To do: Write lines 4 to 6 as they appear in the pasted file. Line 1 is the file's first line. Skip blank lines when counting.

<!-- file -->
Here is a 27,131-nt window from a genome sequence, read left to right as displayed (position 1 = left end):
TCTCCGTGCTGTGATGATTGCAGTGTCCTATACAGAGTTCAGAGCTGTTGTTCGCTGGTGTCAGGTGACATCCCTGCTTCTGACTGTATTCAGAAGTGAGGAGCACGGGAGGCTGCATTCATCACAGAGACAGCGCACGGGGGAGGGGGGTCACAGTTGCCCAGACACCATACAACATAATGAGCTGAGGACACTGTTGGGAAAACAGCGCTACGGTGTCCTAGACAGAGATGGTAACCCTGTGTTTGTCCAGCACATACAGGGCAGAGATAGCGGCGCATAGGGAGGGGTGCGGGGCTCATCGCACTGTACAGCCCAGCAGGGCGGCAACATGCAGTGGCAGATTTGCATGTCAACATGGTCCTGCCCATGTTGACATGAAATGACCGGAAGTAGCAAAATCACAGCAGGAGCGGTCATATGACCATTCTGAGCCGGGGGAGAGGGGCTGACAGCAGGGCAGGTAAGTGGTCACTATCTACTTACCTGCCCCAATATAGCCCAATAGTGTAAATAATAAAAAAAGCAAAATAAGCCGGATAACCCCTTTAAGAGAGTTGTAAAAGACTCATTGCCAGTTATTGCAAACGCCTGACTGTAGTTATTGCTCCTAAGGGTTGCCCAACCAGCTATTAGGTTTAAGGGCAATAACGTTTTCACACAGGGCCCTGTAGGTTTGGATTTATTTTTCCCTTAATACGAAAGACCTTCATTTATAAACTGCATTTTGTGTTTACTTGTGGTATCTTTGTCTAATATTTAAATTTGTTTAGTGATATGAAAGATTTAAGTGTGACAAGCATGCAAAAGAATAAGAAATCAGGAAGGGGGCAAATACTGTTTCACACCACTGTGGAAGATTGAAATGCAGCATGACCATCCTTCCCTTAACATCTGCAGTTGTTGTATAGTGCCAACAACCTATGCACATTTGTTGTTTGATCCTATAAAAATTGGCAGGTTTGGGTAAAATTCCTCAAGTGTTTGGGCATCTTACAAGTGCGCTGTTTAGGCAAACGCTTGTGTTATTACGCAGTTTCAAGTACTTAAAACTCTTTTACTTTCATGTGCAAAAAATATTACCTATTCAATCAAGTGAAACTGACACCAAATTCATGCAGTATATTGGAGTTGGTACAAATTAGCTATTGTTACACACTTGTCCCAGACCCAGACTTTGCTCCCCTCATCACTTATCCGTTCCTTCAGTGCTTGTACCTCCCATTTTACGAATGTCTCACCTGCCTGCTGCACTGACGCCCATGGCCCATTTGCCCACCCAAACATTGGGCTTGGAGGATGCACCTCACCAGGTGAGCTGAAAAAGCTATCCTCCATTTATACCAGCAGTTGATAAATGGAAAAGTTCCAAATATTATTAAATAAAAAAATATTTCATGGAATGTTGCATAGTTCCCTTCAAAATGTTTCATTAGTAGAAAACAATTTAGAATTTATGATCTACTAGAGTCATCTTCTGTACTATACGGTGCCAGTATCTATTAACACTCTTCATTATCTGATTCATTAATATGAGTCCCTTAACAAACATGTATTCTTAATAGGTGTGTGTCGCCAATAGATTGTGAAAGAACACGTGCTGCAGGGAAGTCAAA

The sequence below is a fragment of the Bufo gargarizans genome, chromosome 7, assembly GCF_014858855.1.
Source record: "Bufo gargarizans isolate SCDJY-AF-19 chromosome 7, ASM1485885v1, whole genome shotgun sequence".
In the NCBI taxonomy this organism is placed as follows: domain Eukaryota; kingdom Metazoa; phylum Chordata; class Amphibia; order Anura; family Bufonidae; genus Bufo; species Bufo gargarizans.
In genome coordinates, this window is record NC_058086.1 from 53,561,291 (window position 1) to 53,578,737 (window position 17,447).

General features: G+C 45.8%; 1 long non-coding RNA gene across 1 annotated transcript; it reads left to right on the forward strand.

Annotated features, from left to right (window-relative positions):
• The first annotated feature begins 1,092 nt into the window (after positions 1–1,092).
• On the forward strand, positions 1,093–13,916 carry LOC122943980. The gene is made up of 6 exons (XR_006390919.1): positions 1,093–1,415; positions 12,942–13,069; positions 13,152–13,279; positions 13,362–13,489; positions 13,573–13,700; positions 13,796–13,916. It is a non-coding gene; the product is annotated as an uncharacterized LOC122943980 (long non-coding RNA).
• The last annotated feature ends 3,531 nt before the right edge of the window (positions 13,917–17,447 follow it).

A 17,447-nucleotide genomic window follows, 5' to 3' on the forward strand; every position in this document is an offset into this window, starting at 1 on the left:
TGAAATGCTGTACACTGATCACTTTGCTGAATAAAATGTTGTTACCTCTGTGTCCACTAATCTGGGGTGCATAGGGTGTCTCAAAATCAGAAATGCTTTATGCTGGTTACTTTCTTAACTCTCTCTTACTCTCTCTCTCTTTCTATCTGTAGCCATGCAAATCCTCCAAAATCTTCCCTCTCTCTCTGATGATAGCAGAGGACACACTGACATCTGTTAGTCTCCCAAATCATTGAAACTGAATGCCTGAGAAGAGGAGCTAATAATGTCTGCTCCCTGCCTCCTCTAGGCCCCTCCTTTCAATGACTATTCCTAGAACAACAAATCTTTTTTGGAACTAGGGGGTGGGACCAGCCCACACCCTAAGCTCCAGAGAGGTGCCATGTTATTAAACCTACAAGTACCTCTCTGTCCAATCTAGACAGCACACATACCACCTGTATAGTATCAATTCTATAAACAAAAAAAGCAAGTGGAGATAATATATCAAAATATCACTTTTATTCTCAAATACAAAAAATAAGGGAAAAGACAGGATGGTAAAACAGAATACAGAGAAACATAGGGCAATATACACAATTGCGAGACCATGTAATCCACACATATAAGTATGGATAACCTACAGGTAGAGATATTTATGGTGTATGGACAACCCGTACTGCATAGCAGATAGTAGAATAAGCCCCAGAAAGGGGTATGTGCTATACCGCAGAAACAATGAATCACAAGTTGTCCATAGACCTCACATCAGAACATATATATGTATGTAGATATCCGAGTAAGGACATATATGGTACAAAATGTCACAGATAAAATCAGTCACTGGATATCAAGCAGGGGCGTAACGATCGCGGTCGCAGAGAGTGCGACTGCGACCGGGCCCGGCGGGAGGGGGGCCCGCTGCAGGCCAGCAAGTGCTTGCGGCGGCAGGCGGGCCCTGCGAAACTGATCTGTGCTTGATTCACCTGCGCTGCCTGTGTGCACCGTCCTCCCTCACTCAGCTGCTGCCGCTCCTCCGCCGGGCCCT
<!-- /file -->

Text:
Source record: "Bufo gargarizans isolate SCDJY-AF-19 chromosome 7, ASM1485885v1, whole genome shotgun sequence".
In the NCBI taxonomy this organism is placed as follows: domain Eukaryota; kingdom Metazoa; phylum Chordata; class Amphibia; order Anura; family Bufonidae; genus Bufo; species Bufo gargarizans.
In genome coordinates, this window is record NC_058086.1 from 53,561,291 (window position 1) to 53,578,737 (window position 17,447).